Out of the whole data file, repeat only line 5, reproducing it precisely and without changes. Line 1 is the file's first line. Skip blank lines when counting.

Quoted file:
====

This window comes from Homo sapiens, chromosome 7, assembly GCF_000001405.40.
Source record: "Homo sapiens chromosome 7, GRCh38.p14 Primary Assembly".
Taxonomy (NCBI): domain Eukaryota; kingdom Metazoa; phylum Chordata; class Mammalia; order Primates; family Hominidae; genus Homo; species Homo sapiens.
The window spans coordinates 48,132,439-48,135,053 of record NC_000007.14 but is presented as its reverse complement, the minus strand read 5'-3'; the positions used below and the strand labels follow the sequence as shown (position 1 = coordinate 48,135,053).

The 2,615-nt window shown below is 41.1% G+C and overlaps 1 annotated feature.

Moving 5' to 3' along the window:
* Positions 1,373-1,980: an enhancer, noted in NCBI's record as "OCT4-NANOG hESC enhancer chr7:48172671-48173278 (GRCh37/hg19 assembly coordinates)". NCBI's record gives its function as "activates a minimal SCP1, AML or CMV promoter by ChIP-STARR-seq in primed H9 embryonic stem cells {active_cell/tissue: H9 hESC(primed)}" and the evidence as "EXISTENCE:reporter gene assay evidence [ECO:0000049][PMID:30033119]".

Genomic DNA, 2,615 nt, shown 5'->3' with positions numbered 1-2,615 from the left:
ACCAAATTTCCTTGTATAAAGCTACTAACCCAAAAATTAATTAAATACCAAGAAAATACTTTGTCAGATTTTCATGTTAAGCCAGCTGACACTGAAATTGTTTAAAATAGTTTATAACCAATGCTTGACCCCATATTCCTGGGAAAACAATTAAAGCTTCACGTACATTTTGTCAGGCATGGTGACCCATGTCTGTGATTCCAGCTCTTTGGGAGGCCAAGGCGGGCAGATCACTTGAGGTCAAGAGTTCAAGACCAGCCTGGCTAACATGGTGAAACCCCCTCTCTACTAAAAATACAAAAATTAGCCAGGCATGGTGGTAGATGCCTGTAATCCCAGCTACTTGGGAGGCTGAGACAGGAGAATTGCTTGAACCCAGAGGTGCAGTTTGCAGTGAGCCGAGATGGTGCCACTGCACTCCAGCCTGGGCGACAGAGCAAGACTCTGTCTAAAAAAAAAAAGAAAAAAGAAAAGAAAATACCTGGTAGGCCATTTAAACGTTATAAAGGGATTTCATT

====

The 2,615-nt window shown below is 41.1% G+C and overlaps 1 annotated feature.